Landlord Lease payments

Landlord Lease payments

Distinguishing between fixed and variable lease payments will impact the profile of a landlord’s earnings.

1. Overview

At commencement, a lessor identifies the lease payments, which include: (IFRS 16.70)

  • fixed payments, including in-substance fixed payments, less any lease incentives;Landlord Lease payments
  • variable lease payments that depend on an index or a rate;
  • the exercise price of a purchase option if the lessee is reasonably certain to exercise that option;
  • payments of penalties for terminating the lease, if the lease term reflects the assessment that the lessee will exercise an option to terminate the lease; and
  • the full amount (regardless of the likelihood that payment will be due) of any residual value guarantees provided to the lessor by the lessee, by a party related to the lessee or by a third party unrelated to the lessor that is financially capable of discharging the obligations under the guarantee.

Real estate leases will often include some or all of the following:

  • fixed payments (including in-substance fixed payments) (see Fixed and in-substance fixed payments), less any lease incentives (see Lease incentives);
  • variable lease payments (see Variable lease payments);
  • payments for terminating the lease early; and
  • payments for non-lease components: e.g. maintenance or utilities (see Common area maintenance and other non-lease components).

2 Fixed and in-substance fixed payments

Fixed and in-substance fixed payments are always included in a lessor’s lease payments. ‘In-substance fixed payments’ are payments that are structured as variable lease payments but that – in substance – are unavoidable. Sometimes, payments that at first glance seem to be variable are actually fixed. (IFRS 16.70)

A lease payment may initially be variable, but subsequently become in-substance fixed when the underlying variability is resolved. (IFRS 16.B42(a)(ii))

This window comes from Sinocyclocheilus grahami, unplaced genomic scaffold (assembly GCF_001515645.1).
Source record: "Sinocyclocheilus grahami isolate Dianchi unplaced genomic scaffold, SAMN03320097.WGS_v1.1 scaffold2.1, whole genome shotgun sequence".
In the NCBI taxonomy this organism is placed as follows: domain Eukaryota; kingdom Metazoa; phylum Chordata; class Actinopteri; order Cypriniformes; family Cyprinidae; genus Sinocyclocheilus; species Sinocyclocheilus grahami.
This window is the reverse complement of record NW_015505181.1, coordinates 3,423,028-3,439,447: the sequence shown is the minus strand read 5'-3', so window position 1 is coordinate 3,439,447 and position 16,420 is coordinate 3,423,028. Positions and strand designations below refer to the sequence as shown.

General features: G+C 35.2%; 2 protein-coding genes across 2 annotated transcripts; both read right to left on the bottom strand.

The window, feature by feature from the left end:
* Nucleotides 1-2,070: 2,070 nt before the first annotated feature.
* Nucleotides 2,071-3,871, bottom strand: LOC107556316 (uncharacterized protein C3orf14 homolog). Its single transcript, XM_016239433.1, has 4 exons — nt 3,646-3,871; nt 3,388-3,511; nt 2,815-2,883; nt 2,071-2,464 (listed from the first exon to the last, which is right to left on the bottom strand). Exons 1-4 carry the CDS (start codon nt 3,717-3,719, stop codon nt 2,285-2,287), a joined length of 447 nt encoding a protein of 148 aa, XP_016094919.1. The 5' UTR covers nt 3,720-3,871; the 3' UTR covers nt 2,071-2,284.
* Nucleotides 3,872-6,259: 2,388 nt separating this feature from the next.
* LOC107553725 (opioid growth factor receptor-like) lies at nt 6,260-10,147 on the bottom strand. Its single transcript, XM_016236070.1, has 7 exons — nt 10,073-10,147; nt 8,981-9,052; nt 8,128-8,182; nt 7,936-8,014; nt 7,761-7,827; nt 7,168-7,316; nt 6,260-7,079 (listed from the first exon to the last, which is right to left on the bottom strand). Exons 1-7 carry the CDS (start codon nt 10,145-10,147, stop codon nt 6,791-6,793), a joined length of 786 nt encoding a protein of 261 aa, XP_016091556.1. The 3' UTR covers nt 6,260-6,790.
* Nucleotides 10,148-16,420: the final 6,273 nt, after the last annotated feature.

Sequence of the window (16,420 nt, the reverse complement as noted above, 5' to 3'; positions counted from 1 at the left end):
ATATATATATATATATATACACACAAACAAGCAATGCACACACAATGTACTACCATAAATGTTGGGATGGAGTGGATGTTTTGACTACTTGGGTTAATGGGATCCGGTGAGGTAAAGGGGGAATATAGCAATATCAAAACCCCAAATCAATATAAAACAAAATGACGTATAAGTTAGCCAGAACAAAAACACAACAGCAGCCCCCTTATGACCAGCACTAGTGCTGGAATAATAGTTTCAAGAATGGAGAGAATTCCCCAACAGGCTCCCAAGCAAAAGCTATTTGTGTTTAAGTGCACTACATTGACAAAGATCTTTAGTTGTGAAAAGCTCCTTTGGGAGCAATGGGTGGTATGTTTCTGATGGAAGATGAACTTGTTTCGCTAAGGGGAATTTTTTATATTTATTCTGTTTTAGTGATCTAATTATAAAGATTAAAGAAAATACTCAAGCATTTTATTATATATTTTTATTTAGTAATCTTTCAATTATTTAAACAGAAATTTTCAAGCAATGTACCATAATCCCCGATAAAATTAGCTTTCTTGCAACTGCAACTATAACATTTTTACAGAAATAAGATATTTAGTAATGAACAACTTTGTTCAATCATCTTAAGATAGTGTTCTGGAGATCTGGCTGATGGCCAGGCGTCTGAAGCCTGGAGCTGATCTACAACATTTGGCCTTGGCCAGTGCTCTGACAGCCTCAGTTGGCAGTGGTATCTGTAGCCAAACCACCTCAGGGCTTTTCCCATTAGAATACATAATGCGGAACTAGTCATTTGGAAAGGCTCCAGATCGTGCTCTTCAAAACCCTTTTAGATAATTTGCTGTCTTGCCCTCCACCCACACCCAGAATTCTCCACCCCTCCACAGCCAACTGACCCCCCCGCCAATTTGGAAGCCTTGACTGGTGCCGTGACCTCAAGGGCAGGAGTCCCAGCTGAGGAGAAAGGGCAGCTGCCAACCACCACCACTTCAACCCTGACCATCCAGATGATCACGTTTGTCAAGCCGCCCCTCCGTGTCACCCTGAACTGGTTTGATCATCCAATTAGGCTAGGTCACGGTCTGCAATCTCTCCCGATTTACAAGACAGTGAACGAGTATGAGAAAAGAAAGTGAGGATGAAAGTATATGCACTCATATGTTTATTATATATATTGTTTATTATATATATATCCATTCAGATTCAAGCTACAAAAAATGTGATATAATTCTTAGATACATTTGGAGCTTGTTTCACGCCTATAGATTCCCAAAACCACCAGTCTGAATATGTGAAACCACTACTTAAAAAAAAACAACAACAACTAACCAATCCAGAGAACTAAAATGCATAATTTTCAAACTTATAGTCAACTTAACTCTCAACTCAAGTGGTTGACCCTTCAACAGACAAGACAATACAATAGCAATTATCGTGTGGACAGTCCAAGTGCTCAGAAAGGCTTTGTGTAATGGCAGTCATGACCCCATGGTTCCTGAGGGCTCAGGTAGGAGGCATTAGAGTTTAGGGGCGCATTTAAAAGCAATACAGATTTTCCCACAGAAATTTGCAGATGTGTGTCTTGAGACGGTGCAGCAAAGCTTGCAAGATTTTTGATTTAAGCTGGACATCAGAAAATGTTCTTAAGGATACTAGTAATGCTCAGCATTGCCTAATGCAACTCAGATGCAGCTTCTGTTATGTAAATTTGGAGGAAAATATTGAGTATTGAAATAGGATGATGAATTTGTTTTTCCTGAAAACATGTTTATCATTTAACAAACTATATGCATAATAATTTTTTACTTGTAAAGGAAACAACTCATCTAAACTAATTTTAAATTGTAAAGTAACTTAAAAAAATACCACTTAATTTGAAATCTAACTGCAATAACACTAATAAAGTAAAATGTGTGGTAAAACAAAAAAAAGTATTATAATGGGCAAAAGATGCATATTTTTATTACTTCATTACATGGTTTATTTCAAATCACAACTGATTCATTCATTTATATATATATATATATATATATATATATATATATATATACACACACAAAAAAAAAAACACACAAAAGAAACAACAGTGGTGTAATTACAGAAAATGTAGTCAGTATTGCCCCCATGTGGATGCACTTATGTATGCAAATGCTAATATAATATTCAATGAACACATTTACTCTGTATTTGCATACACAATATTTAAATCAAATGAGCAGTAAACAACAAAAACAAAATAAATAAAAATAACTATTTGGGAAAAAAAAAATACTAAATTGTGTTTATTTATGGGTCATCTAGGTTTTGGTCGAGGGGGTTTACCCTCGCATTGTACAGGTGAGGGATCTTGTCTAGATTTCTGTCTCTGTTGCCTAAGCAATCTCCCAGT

Food for thought – How should a landlord recognise lease income if uneven payments are intended to reflect expected changes to CPI or market rent?

Landlords may enter into a lease of real estate with scheduled rent increases. (IFRS 16.75–76 , IFRS 16.81)

For example, the lease agreement may include a fixed increase of two percent per year over the five-year term of the lease. The fixed yearly increase may be intended to reflect the parties’ expectations of the increase in the consumer price index (CPI) or in market rental rates over the five-year period. The question is how a landlord should recognise lease income each year.

Operating lease

Generally, lease income from operating leases is recognised by the landlord in income on a straight-line basis from the commencement date over the lease term.

Fixed increases (or decreases) in rental payments over a period of time, other than variable lease payments, are Landlord Lease paymentsreflected in the determination of lease income, which is recognised on a straight-line basis. For example, a contractual two percent per annum escalation of rents over the lease term is anticipated from commencement of the lease. Consequently, the landlord recognises lease income in excess of cash lease payments received in early periods. In later years, lease income will be lower than lease cash payments received.

In the example above, the fixed increase is not a variable payment that depends on an index or rate, but rather an unavoidable fixed payment. In addition, the straight-line basis appears to be the more representative pattern in which the landlord expects the tenant to derive the benefit from use of the asset.

Finance lease